The American Institute of Architects established the Thomas Jefferson Awards for Public Architecture to recognize achievements in the following three categories:
Private-sector architects who have established a portfolio of accomplishment in the design of architecturally distinguished public facilities
Public-sector architects who manage or produce quality design within their agencies
Public officials or other individuals who by their role of advocacy have furthered the public's awareness and/or appreciation of design excellence.
The deadline for the 2013 program has passed.
The 2014 information will be posted in the summer of 2013. Until that time we encourage you to use the 2013 Thomas Jefferson Awards Walk Through as a guideline.
Thomas Jefferson demonstrated a commitment to excellence in architecture in order to improve the public's understanding of its own potential through various models of quality design. He pursued a more sensitive and responsible government as well as enhanced standards of living and learning for the general public.
The product of good public buildings, such as post offices, recreation centers, libraries, educational facilities, and infrastructure projects that impact a broad cross-section of a community structure, must be recognized for the significance of their lasting contribution to our enhanced quality of life.
Any AIA member, group of members, component, or knowledge community may nominate candidates for category one of the Thomas Jefferson Awards.
Architects licensed in the United States and practicing in the private sector who have made a significant contribution to the quality of public architecture and who have established a portfolio of accomplishment to that end are eligible to be nominated. The nominee shall have evidenced great depth, with a cumulative effect on the quality of public architecture.
Public architecture is defined as any work that is funded in part or wholly by public money.
This category recognizes achievements of those public-sector architects who, by their skill, professionalism, dedication, ability, and commitment, have consistently fostered quality in the public built environment and such quality is uniquely attributable to each recipient.
Any AIA member, group of members, component, or knowledge community may nominate candidates for category two of the Thomas Jefferson Awards.
Licensed architects employed in the United States public sector or governmental agencies who manage or produce quality public architecture within their jurisdiction are eligible to be nominated in this category.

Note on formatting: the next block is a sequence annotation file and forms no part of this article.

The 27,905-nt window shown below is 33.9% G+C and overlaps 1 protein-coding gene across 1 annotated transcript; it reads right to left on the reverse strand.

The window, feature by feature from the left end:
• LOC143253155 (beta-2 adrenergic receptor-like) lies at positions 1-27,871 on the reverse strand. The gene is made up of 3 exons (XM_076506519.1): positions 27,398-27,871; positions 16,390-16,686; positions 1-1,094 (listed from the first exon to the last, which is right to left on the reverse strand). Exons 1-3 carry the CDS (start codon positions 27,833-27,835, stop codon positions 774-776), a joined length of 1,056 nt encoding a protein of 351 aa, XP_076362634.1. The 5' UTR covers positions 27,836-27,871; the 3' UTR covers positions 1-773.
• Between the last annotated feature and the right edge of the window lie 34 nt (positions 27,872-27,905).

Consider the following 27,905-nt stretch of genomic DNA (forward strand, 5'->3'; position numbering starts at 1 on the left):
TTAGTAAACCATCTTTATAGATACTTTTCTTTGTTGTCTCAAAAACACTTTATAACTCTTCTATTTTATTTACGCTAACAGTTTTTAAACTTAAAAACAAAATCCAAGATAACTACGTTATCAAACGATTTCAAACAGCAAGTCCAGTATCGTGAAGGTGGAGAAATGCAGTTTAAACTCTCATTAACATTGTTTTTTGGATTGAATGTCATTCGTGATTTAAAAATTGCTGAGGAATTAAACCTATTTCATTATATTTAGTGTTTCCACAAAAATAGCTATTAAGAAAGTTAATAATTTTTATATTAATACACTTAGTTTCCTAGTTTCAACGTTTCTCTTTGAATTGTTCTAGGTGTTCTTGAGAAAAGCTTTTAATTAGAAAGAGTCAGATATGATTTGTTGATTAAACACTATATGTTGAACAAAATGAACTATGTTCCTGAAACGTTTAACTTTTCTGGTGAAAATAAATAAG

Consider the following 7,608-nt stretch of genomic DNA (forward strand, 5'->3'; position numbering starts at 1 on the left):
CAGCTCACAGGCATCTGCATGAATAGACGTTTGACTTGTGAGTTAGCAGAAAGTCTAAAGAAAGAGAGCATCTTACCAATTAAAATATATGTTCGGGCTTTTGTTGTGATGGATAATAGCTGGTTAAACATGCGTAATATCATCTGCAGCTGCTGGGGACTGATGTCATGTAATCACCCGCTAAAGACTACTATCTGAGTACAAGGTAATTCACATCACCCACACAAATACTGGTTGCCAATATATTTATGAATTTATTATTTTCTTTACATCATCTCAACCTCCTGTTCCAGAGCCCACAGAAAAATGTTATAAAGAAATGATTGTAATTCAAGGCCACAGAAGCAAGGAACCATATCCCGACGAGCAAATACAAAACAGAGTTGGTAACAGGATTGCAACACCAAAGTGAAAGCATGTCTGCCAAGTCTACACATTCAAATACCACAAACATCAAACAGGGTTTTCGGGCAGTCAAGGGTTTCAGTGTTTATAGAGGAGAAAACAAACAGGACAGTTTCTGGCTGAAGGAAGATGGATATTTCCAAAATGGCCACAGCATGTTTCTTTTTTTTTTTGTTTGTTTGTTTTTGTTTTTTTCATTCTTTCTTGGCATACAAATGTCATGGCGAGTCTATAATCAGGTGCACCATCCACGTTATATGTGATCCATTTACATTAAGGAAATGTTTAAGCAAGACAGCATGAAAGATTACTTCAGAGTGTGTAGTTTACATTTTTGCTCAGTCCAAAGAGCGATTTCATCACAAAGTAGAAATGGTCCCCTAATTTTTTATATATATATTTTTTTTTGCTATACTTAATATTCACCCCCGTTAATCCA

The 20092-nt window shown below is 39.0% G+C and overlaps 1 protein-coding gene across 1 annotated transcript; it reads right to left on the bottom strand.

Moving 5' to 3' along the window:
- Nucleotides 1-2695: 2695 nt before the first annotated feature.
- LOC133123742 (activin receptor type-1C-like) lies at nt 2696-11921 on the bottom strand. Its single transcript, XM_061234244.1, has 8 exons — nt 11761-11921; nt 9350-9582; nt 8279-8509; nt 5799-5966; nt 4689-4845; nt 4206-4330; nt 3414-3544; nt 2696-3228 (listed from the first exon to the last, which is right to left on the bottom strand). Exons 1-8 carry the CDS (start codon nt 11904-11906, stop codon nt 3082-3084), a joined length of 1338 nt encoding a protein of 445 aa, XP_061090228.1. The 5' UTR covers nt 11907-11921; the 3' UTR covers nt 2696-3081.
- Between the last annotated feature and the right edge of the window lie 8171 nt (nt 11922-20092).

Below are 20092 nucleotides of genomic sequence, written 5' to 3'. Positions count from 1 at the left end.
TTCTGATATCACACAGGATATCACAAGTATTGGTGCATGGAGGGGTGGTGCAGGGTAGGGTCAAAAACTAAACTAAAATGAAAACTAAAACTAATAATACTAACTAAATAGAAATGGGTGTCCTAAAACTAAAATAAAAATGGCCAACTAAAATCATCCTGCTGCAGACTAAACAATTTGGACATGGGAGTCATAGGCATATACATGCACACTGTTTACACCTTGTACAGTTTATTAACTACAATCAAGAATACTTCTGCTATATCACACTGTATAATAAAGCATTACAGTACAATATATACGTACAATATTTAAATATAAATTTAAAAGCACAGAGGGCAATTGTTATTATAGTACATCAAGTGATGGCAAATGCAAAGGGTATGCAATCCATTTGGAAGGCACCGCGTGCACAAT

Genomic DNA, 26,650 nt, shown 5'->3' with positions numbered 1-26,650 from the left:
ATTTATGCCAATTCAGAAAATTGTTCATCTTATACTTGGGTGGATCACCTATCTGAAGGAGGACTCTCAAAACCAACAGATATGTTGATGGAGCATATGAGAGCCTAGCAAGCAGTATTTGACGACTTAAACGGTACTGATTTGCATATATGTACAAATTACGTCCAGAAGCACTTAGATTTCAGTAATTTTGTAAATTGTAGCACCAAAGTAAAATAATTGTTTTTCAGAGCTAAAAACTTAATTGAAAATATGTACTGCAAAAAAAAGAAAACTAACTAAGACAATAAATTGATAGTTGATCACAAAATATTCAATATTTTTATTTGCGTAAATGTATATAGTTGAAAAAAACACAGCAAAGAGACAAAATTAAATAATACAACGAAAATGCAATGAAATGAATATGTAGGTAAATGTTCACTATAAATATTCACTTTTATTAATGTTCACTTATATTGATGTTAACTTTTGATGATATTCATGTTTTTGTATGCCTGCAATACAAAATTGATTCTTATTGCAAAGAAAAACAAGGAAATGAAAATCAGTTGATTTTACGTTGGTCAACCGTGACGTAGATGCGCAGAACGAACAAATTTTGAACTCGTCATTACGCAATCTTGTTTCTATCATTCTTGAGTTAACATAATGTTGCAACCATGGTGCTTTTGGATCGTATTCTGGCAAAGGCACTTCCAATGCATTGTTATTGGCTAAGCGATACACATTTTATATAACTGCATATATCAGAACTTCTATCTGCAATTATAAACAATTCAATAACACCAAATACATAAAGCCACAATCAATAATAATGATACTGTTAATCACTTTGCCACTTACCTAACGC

Governmental agencies who, by their successful contribution as a whole have fostered quality in the public environment, may be nominated in this category.
This category recognizes the critical role of elected officials, public administrators, and institutional leaders who establish or contribute to the development of laws, regulations, and policies that affect the process and product of architecture as well as the public’s perception of such architecture as an important part of our environment, lives, and heritage. Of particular importance is recognition of their advocacy for design excellence as a critical issue in the formulation of such policies and the positive evolution of the public’s perception and demand for design quality.
Any AIA member, group of members, component, or knowledge community may nominate candidates for category three of the Thomas Jefferson Awards.
Public officials or individuals who by his or her role and advocacy have furthered the public’s awareness and/or appreciation of design excellence in public architecture are eligible to be nominated in this category.
The candidate may be a nonarchitect who by his or her support and actions has significantly influenced or contributed to the promotion of quality design in the public sector.
Steven Spurlock, FAIA, Chair
Wnuk Spurlock Architecture, Washington, DC
James Binkley, FAIA
Brian F. Cavanaugh, AIA
Architecture Building Culture LLC, Portland, Oregon
Aisha Densmore-Bey, Assoc. AIA
Aisha Densmore-Bey, Designer, Boston
Lonnie Hoogeboom, AIA
Houston Downtown Management District, Houston
Year Awarded: 2013
Submission Deadline: October 5, 2012
Award Category: Achievement
The American Institute of Architects